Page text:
Fly repellent for horses advices and excellent online stores? What Causes Nutrient Deficiencies? Numerous factors increase a horse’s risk for nutrient deficiency. Let’s look at six of the most common. Caloric deficiency. Insufficient calorie intake, or not eating enough, is the most obvious way horses may become nutrient deficient. All-hay diet. Hay satisfies horses urge to chew and provides essential nutrients, but because it’s dried, even high-quality hay may not provide all the nutrients horses need. Deficient soil. Intensive farming practices have left many soils depleted of life-giving minerals and nutrients. That means crops grown in these soils, and which we feed our animals, are also deficient. Stall confinement. Many horses spend time in trailers, stalls, and paddocks. We limit horses’ access to sun exposure and diverse forage when we pull them from their natural habitat of pastures and prairies. Copious sweating. High-performance horses can lose up to 12 to 18 liters (3 to 4.75 gallons) of sweat with intense exercise.5 That sweat also contains critical nutrients and equine electrolytes. Pregnancy. Pregnant mares’ nutritional needs change during pregnancy, requiring more nutrients to support fetal growth.
What are Equine Electrolytes? According to this article in Scientific American, electrolytes are chemicals that, when dissolved in water, produce ions with an electrical charge. “These ions have either a positive or negative electrical charge, which is why we refer to these compounds as electro-lytes. In the world of nutrition, we use the word “electrolyte” more specifically to refer to minerals dissolved in the body’s fluids, creating electrically charged ions.” See extra information at horse clay for legs.
Being mired in cold temperatures or snow and ice doesn’t have to put a stop to quality time spent with your horse. It’s important to keep your horse moving during winter months, and time together will help you stay connected. So how do you safely navigate winter riding conditions? It requires a little more preparation, planning, and perhaps a shorter ride, but winter can still be a productive time for you and your horse. Here are some suggestions to help you weather the elements more comfortably and ensure your wintry ride is safe and enjoyable.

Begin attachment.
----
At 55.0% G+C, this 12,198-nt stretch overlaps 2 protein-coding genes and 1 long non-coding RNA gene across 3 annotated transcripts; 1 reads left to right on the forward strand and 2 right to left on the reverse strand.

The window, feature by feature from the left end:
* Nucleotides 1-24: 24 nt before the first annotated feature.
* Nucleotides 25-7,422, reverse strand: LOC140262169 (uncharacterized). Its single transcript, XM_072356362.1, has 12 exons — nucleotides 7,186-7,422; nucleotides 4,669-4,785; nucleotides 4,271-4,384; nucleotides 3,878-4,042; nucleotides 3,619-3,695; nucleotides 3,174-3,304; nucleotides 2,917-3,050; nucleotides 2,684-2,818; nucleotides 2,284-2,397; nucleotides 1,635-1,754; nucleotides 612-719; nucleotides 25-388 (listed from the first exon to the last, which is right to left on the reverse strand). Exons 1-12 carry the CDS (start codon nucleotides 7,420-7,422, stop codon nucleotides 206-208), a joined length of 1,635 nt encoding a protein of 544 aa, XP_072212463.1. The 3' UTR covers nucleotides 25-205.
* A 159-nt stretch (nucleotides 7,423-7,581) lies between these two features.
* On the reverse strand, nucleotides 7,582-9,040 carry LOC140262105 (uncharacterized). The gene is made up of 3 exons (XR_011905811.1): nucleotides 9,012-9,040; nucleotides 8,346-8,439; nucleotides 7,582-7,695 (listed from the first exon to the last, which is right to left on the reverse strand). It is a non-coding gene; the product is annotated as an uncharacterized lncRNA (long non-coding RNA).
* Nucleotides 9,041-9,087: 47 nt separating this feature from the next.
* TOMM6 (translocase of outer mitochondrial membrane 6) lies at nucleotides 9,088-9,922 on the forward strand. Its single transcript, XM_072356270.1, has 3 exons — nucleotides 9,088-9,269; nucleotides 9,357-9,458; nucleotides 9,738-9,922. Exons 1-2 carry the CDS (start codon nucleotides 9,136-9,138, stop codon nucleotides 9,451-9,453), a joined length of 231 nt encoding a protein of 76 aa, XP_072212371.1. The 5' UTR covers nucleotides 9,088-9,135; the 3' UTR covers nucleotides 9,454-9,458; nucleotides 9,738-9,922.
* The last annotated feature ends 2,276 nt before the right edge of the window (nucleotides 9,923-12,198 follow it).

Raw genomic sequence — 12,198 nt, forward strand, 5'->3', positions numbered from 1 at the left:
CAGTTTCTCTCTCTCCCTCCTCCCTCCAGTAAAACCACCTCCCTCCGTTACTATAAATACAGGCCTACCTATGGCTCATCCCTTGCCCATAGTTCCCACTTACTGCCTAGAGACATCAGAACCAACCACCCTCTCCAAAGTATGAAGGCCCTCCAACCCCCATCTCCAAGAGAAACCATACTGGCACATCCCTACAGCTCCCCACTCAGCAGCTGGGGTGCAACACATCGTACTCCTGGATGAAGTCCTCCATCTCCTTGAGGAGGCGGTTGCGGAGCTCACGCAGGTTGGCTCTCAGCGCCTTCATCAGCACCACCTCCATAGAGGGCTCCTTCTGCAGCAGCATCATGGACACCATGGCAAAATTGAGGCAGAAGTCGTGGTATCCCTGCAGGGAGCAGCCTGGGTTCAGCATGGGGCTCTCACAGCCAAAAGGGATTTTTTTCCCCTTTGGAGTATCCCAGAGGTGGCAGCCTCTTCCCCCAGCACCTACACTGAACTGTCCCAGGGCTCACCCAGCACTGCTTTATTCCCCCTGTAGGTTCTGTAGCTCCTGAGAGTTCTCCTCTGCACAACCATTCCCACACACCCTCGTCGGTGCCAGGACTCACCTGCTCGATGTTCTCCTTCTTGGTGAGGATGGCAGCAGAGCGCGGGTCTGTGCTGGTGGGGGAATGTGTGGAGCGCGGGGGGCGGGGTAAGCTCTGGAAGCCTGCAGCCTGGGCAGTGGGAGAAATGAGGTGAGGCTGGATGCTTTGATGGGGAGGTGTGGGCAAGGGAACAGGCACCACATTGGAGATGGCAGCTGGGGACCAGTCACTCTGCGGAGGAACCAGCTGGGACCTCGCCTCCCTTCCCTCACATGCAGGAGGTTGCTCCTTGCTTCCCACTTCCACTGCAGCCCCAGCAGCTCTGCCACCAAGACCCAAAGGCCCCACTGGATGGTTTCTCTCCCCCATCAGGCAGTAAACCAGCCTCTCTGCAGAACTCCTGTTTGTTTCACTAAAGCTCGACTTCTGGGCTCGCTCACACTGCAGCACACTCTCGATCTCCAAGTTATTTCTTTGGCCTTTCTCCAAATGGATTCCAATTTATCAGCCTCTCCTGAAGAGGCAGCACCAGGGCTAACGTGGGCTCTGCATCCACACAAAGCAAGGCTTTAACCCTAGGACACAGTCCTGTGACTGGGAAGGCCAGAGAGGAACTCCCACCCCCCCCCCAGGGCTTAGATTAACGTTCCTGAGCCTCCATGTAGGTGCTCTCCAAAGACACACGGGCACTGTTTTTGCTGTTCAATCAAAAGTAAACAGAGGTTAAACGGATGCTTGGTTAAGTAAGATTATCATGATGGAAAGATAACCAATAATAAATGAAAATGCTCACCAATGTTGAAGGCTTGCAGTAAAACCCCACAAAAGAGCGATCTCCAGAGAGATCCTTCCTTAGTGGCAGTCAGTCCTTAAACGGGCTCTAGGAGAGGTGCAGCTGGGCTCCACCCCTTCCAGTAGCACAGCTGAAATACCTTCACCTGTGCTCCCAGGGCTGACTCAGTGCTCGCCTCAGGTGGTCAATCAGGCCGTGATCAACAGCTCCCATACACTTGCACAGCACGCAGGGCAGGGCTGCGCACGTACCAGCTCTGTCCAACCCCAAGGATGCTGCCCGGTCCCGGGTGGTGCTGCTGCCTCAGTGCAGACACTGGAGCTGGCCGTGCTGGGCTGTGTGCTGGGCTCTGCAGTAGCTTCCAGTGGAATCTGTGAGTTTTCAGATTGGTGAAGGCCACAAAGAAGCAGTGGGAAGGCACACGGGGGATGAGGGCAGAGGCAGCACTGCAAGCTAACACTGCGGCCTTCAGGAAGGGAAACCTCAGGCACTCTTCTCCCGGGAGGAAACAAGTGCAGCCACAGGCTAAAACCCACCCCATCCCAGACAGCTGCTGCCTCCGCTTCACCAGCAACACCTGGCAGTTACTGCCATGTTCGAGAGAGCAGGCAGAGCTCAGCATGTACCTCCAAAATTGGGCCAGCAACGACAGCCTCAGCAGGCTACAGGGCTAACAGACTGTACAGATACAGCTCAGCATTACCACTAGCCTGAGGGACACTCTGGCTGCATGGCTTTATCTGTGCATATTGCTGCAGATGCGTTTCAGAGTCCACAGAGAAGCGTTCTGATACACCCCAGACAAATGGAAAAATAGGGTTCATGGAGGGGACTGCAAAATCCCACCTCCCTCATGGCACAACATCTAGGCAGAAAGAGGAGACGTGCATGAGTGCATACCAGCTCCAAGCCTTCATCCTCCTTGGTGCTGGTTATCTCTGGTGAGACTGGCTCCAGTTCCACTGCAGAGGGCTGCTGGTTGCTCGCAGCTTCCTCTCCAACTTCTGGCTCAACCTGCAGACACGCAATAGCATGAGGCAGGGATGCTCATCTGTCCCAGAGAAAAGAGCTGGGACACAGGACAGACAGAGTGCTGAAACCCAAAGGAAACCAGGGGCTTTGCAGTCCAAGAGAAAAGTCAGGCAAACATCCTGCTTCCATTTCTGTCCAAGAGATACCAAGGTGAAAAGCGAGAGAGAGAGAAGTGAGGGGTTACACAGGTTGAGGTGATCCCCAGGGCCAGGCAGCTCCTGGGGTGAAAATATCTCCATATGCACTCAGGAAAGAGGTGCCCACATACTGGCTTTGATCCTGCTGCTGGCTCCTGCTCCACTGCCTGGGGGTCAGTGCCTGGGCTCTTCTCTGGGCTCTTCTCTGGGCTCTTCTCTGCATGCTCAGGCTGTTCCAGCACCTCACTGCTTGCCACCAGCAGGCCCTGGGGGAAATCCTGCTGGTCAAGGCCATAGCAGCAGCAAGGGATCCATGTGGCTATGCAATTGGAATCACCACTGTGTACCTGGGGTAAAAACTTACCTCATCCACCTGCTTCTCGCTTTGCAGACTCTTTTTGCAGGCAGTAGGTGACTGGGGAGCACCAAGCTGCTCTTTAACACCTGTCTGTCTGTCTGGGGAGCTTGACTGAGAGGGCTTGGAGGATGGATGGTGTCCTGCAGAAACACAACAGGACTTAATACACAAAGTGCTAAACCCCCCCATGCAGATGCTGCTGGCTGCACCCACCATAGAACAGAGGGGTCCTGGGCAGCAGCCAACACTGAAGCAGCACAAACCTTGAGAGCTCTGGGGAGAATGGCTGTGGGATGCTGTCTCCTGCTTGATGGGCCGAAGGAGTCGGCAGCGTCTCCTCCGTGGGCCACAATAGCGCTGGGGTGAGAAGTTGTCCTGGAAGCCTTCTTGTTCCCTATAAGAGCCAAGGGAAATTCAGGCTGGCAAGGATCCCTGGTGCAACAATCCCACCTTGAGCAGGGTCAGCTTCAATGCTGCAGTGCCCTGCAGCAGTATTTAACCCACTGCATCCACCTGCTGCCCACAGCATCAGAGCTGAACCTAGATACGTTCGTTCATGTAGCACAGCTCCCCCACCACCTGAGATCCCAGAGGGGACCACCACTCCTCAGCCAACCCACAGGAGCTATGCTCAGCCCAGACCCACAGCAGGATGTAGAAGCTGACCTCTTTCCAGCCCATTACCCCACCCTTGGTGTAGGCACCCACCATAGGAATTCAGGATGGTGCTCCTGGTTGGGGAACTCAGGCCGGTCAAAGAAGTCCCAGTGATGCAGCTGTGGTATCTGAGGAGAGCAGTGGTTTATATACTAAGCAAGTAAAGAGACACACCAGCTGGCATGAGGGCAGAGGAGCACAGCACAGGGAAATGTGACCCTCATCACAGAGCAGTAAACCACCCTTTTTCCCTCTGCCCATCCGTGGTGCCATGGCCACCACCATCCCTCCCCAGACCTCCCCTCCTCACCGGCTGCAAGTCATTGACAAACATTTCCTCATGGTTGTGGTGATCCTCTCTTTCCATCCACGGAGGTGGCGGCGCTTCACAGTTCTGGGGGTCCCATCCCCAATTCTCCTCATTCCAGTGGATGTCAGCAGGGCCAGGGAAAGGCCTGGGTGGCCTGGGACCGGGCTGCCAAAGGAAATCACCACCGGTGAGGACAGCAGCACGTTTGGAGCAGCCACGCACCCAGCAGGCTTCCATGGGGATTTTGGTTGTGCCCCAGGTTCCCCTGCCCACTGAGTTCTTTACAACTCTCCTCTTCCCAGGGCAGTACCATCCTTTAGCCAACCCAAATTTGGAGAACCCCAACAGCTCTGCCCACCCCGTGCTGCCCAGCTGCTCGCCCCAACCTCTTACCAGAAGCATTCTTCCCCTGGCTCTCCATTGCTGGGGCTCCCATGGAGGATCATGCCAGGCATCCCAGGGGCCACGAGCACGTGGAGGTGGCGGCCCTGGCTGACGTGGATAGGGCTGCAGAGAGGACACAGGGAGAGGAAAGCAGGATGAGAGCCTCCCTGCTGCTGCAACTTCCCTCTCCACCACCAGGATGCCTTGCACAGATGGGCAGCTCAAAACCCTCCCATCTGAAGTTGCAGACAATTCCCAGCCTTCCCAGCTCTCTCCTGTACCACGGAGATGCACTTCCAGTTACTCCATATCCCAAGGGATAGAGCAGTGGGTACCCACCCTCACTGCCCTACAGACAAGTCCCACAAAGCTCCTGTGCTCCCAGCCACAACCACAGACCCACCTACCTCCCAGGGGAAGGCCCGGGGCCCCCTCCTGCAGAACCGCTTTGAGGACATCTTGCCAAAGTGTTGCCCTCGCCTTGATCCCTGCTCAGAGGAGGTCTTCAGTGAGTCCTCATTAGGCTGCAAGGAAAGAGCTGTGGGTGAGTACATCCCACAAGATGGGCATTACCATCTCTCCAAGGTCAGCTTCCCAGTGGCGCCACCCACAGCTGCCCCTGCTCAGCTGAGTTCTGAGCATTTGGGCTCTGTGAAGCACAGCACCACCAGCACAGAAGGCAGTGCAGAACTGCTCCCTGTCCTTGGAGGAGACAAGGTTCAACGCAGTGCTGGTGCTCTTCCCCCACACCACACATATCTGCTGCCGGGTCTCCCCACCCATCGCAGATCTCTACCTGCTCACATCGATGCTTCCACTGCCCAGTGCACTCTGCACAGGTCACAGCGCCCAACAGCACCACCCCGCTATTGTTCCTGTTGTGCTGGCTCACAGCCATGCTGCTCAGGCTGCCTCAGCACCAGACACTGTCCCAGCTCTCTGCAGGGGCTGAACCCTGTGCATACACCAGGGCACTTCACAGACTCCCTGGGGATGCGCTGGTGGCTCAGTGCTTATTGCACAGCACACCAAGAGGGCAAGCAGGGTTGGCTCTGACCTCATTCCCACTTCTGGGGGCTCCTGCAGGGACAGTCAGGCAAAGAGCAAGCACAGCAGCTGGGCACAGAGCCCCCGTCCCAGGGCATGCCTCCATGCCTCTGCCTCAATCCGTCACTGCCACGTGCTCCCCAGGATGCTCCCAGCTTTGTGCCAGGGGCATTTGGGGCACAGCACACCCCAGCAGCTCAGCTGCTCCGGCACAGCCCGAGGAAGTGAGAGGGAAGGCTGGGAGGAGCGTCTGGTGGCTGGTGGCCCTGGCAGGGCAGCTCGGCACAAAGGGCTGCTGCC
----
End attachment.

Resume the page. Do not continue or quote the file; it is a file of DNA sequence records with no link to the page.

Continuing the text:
Salt and mineral blocks are heat-pressed, manmade licks. Most contain around 90% salt, with 6 to 8 trace minerals added in. So why is a manmade block an inferior choice as a horse salt and mineral supplement? Pressed blocks only contain a fraction (6 to 8) of the full spectrum of trace minerals horses need for optimum health. Horses often resort to chewing blocks to get more mineral quantity. Some contain unnecessary fillers or dyes (like those blue horse blocks). Many contain sweeteners to improve palatability and entice licking. Pressed blocks dissolve quickly in humidity or wet weather.
Temperature: Some like it hot, and some not. Horses like their water tepid–not too hot or cold. This article in The Horse noted research indicates horses prefer lukewarm (68°F) water, especially during cold weather. Acidity. Water acidity affects palatability. According to Kentucky Equine Research, a University of Guelph study found horses are more likely to drink water with a pH of 7.5 (slightly alkaline) than water with acidic levels. Dirty. Unclean or stagnant water can be a floating Petri dish of bacteria and algae. Horses sense when a potential intestinal problem is lurking in murky water and will avoid it. Read more info at best garlic supplement for horses.